Here’s a graphic that shows how top-down composables work:
Bottom-up composable contracts store information about parent tokens. Each bottom-up composable “knows” its parent token, if it has one. Unlike top-down composables, bottom-up composables do not store information about child tokens.
Bottom-up composables attach themselves as child tokens to other ERC721 tokens. They are a “clingy” type of composable.
Bottom-up composables treat regular ERC721 tokens like containers. For example 20 bottom-up composables could be transferred to a regular ERC721 token and the whole bunch of them could then be transferred simply by transferring the regular ERC721 token to someone else.
- A bottom-up composable can be transferred to any ERC721 token. Another way to say it is that a bottom-up composable can be a child of a regular ERC721 token.
- Authenticated methods can be called directly on child bottom-up composable contracts.
- Regular ERC721 tokens cannot be child tokens of bottom-up composables. I say “regular ERC721 tokens” because bottom-up composables can be child tokens of other bottom-up composables.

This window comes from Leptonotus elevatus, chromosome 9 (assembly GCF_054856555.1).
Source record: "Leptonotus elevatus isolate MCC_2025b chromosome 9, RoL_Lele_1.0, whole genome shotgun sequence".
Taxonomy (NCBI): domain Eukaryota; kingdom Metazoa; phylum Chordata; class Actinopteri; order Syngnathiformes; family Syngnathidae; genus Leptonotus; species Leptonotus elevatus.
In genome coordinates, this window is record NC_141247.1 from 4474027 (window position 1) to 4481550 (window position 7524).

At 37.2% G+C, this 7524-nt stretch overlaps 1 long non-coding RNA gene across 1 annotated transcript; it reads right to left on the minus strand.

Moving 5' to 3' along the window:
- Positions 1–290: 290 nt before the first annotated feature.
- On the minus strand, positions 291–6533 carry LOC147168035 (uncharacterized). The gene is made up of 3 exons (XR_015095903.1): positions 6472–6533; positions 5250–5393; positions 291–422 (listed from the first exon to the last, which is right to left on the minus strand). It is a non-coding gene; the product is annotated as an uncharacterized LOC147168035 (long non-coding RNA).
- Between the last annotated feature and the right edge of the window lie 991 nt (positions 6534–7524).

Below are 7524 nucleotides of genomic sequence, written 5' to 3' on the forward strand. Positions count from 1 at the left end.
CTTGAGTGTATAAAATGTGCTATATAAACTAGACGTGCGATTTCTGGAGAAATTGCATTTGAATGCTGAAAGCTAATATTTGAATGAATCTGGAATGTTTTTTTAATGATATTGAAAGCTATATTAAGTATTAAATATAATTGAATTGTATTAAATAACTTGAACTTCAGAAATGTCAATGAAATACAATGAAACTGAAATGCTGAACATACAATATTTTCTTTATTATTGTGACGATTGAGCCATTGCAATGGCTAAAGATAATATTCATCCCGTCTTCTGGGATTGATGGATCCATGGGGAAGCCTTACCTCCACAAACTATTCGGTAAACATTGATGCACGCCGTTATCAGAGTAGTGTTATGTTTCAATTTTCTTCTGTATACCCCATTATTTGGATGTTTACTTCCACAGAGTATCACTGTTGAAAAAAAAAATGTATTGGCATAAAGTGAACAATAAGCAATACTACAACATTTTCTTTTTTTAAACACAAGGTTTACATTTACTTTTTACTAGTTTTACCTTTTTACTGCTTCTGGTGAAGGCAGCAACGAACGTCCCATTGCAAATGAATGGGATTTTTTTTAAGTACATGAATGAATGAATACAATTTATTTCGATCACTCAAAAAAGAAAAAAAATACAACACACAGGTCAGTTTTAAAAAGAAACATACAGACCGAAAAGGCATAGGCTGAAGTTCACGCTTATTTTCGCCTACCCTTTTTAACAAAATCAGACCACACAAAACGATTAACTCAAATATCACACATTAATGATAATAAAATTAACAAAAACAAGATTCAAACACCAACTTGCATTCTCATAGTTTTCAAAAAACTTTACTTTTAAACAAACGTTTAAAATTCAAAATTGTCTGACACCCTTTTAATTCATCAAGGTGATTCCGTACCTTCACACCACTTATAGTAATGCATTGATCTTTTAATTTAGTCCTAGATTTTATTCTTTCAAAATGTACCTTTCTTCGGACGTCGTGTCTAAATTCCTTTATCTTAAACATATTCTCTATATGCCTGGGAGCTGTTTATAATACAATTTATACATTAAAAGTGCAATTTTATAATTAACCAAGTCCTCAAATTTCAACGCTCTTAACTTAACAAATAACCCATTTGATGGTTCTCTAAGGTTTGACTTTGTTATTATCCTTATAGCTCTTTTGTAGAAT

I am not going to list bottom-up composable enumeration as an advantage or a disadvantage because it could be seen as both. Here is how it works: A bottom-up contract is supplied a parent ERC721 token and the contract returns all the child tokens it has for that parent. This means to get all the child tokens of a parent token you have to query every bottom-up contract that might have child tokens for it.
Here’s a graphic that shows how bottom-up composables work:
Main Difference Summary
The main advantages and disadvantages of top-down and bottom-up approaches are opposites of each other. The main advantage of top-down composables is the main disadvantage of the bottom-up composables and vice versa.